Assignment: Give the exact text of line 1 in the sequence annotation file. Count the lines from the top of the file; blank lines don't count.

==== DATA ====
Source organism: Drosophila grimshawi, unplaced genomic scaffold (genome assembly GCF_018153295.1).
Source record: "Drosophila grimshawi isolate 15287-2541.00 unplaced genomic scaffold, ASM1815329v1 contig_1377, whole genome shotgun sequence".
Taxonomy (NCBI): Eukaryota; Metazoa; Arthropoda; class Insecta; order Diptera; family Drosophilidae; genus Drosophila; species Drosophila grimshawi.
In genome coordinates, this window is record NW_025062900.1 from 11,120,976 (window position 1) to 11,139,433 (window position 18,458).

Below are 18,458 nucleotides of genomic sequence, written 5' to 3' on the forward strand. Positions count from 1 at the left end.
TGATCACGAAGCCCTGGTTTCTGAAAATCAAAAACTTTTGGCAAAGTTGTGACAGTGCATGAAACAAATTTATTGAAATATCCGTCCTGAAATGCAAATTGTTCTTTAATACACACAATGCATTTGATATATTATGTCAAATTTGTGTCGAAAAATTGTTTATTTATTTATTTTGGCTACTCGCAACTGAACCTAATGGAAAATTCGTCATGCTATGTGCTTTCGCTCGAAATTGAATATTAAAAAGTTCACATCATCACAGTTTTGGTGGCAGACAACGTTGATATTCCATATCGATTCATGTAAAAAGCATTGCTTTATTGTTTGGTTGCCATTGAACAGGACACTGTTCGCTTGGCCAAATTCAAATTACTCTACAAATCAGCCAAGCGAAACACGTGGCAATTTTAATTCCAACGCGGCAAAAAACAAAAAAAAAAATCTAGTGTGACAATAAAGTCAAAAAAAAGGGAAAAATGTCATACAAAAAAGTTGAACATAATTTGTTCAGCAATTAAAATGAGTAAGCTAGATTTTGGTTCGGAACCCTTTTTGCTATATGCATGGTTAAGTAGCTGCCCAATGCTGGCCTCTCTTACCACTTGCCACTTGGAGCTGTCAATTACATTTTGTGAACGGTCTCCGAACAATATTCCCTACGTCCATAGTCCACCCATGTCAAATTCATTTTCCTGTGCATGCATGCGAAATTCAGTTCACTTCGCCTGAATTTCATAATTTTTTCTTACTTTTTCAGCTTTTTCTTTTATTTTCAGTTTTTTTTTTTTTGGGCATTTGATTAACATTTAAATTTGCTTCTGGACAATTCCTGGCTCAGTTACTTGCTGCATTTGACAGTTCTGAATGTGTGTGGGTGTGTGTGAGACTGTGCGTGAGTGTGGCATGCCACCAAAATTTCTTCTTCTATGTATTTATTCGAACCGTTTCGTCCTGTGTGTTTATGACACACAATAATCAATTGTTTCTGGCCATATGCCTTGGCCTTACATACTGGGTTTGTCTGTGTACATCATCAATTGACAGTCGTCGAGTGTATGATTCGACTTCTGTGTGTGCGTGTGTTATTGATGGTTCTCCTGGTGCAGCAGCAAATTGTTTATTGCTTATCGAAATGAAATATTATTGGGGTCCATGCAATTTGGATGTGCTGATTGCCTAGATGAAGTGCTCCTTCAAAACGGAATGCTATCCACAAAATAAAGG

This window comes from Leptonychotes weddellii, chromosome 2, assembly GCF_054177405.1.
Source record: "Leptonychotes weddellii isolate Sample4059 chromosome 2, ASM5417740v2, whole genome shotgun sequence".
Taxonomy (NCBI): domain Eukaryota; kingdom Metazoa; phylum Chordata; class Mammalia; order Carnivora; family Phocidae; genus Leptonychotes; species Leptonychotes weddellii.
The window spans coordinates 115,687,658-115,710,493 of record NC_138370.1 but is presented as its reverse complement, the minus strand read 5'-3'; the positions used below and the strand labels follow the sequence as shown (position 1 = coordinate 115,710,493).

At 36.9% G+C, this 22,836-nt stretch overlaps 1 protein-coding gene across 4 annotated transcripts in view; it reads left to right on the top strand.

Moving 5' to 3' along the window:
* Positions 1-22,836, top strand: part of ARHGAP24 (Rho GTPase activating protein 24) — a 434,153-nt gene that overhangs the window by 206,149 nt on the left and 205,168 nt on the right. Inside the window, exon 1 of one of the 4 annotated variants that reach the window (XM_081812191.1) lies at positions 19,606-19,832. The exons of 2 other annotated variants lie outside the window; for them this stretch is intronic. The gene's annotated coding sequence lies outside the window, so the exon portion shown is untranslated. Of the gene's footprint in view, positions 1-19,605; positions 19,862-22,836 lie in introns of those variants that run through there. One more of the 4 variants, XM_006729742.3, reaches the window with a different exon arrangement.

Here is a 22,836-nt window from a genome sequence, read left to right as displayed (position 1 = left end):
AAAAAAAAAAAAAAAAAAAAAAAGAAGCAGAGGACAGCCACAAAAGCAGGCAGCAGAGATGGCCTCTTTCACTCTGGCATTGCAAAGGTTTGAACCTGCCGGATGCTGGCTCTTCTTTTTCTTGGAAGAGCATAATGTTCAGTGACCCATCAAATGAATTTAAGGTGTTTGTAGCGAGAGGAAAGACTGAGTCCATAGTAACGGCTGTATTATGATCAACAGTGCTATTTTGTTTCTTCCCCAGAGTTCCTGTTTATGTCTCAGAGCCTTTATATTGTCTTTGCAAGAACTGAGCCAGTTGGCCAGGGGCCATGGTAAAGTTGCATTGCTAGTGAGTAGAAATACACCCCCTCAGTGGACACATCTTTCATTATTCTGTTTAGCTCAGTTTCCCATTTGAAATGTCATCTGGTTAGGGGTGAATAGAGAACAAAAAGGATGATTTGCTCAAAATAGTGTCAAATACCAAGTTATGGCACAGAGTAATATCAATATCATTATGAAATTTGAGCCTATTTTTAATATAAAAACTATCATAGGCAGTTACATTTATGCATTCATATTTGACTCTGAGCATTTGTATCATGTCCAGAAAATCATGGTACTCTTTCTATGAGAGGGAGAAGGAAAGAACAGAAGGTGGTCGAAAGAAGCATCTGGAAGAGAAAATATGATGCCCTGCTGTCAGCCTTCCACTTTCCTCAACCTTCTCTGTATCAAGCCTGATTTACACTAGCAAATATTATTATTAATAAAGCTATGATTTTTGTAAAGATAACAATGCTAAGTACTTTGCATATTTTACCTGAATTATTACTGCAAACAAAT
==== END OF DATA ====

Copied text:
Source organism: Drosophila grimshawi, unplaced genomic scaffold (genome assembly GCF_018153295.1).